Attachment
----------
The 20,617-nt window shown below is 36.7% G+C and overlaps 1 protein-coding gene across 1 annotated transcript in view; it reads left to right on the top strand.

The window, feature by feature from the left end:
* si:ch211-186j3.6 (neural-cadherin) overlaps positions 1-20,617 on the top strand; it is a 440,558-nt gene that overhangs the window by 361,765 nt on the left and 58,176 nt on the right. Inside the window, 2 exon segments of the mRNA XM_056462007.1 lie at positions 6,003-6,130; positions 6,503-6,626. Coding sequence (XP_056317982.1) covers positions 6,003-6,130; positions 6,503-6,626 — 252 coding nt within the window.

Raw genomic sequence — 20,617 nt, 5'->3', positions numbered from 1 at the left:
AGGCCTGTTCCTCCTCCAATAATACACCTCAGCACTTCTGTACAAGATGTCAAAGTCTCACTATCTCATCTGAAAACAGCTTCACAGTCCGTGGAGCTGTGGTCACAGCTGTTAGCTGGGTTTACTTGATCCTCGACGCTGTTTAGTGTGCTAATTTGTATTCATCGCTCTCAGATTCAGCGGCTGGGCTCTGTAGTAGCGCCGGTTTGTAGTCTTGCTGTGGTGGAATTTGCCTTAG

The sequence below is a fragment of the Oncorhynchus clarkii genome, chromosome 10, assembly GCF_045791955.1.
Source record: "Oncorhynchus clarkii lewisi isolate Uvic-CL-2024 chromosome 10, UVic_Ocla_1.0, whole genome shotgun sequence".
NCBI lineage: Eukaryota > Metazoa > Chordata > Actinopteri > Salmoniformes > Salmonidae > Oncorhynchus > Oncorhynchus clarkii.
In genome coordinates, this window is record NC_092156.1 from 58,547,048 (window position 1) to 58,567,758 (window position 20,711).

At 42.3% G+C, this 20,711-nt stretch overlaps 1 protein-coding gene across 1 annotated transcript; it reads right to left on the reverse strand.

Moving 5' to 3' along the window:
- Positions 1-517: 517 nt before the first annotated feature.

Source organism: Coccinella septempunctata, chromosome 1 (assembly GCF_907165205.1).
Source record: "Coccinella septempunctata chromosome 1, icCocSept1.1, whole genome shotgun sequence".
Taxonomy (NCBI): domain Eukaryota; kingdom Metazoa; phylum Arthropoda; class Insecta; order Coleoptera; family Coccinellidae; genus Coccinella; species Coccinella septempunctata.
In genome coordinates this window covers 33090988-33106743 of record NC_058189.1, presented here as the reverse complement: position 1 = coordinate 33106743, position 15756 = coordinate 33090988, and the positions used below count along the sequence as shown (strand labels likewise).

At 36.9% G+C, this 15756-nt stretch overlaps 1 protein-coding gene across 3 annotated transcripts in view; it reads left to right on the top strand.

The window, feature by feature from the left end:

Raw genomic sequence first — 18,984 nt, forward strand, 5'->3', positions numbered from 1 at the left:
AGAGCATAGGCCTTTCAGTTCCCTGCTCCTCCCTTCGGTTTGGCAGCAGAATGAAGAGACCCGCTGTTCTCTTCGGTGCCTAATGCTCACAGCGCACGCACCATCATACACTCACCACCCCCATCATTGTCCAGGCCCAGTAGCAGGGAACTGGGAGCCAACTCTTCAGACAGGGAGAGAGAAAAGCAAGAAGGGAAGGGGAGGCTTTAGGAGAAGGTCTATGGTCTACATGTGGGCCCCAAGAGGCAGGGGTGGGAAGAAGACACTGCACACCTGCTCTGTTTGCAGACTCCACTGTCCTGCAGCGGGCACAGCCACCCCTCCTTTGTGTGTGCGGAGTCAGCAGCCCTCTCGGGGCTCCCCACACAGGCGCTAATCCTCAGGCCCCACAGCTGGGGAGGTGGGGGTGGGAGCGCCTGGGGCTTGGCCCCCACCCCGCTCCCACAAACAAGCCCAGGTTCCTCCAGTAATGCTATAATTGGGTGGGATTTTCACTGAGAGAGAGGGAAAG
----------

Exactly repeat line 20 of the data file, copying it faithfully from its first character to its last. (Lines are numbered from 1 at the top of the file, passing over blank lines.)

AGAGCATAGGCCTTTCAGTTCCCTGCTCCTCCCTTCGGTTTGGCAGCAGAATGAAGAGACCCGCTGTTCTCTTCGGTGCCTAATGCTCACAGCGCACGCACCATCATACACTCACCACCCCCATCATTGTCCAGGCCCAGTAGCAGGGAACTGGGAGCCAACTCTTCAGACAGGGAGAGAGAAAAGCAAGAAGGGAAGGGGAGGCTTTAGGAGAAGGTCTATGGTCTACATGTGGGCCCCAAGAGGCAGGGGTGGGAAGAAGACACTGCACACCTGCTCTGTTTGCAGACTCCACTGTCCTGCAGCGGGCACAGCCACCCCTCCTTTGTGTGTGCGGAGTCAGCAGCCCTCTCGGGGCTCCCCACACAGGCGCTAATCCTCAGGCCCCACAGCTGGGGAGGTGGGGGTGGGAGCGCCTGGGGCTTGGCCCCCACCCCGCTCCCACAAACAAGCCCAGGTTCCTCCAGTAATGCTATAATTGGGTGGGATTTTCACTGAGAGAGAGGGAAAG